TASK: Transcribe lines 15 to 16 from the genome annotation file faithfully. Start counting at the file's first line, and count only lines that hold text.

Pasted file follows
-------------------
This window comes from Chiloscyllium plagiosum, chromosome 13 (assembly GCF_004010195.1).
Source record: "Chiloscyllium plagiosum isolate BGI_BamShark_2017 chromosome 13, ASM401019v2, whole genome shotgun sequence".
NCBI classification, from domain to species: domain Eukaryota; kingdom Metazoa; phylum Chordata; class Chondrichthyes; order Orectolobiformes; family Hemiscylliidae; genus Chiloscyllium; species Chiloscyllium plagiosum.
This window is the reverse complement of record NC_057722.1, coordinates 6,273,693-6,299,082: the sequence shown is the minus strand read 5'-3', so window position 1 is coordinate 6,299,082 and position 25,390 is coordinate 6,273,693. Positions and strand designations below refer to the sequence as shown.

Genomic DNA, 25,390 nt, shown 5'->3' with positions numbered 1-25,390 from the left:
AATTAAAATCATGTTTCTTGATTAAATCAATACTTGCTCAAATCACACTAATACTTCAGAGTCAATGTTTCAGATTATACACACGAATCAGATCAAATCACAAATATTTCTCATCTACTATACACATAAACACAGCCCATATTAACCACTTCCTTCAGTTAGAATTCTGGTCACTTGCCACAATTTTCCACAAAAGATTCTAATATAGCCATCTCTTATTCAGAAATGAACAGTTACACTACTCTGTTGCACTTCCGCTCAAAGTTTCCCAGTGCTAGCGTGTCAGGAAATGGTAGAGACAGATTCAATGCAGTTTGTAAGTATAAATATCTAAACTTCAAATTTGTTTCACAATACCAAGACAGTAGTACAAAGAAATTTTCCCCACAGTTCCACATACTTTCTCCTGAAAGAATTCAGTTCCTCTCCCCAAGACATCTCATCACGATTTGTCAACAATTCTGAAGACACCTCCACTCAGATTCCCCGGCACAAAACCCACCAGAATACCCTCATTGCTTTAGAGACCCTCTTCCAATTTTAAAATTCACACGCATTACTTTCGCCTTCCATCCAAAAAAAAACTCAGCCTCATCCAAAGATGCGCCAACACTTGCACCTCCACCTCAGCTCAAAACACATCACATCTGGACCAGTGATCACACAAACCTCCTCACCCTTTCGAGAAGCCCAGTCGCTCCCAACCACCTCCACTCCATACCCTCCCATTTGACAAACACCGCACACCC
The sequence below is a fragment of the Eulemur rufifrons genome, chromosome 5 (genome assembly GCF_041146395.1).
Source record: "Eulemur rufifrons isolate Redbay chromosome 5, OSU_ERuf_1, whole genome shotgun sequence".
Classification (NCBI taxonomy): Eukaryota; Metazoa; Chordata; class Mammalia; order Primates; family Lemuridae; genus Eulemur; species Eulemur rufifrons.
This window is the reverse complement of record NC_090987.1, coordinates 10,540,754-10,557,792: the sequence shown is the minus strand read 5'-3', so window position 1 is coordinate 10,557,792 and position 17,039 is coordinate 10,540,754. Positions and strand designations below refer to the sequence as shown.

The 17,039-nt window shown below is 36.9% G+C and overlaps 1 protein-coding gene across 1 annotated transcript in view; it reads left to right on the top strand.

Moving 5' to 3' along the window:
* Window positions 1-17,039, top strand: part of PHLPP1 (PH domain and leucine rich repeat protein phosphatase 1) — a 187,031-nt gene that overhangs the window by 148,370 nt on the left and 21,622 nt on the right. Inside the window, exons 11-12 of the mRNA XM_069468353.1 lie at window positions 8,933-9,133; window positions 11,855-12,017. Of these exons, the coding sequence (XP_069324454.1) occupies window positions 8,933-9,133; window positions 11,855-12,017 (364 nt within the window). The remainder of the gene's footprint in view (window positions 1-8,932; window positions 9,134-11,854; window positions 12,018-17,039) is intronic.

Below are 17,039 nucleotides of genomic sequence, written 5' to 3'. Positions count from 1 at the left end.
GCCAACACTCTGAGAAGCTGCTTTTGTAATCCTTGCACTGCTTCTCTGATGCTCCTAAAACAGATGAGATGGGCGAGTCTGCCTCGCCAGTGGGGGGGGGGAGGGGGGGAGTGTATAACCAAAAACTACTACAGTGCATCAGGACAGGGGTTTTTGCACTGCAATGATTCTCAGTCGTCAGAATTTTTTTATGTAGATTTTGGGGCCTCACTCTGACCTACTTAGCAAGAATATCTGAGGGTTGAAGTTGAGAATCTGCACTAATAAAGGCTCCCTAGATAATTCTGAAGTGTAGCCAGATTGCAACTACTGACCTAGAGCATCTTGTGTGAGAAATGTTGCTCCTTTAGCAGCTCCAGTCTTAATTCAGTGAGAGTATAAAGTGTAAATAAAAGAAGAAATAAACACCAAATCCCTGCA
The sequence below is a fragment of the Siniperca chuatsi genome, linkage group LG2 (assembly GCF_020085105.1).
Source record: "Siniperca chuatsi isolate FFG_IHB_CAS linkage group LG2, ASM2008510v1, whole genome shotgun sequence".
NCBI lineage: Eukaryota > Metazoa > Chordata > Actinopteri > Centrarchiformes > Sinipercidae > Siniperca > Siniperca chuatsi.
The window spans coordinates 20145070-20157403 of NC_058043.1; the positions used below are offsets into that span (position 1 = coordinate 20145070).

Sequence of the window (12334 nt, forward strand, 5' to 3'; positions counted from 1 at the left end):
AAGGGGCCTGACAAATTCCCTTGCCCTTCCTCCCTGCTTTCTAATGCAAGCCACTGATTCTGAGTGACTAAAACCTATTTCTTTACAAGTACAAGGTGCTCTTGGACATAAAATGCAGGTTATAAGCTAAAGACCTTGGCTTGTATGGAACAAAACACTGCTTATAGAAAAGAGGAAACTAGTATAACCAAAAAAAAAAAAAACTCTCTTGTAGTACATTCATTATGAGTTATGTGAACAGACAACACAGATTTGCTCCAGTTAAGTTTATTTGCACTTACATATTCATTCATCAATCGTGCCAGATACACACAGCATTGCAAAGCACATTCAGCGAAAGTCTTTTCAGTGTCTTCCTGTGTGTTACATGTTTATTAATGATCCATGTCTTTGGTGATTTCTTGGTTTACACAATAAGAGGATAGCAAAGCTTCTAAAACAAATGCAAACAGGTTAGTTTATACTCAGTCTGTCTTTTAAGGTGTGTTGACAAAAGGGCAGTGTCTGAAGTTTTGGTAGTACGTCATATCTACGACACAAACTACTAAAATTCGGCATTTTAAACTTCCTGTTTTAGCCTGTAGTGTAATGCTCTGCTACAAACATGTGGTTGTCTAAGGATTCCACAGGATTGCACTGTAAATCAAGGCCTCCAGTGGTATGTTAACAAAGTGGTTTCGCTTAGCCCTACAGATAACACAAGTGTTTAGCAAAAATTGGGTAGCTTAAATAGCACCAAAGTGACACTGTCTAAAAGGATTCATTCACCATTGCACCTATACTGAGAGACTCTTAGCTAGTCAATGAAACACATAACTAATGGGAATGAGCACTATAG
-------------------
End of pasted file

GCCAACACTCTGAGAAGCTGCTTTTGTAATCCTTGCACTGCTTCTCTGATGCTCCTAAAACAGATGAGATGGGCGAGTCTGCCTCGCCAGTGGGGGGGGGGAGGGGGGGAGTGTATAACCAAAAACTACTACAGTGCATCAGGACAGGGGTTTTTGCACTGCAATGATTCTCAGTCGTCAGAATTTTTTTATGTAGATTTTGGGGCCTCACTCTGACCTACTTAGCAAGAATATCTGAGGGTTGAAGTTGAGAATCTGCACTAATAAAGGCTCCCTAGATAATTCTGAAGTGTAGCCAGATTGCAACTACTGACCTAGAGCATCTTGTGTGAGAAATGTTGCTCCTTTAGCAGCTCCAGTCTTAATTCAGTGAGAGTATAAAGTGTAAATAAAAGAAGAAATAAACACCAAATCCCTGCA
The sequence below is a fragment of the Siniperca chuatsi genome, linkage group LG2 (assembly GCF_020085105.1).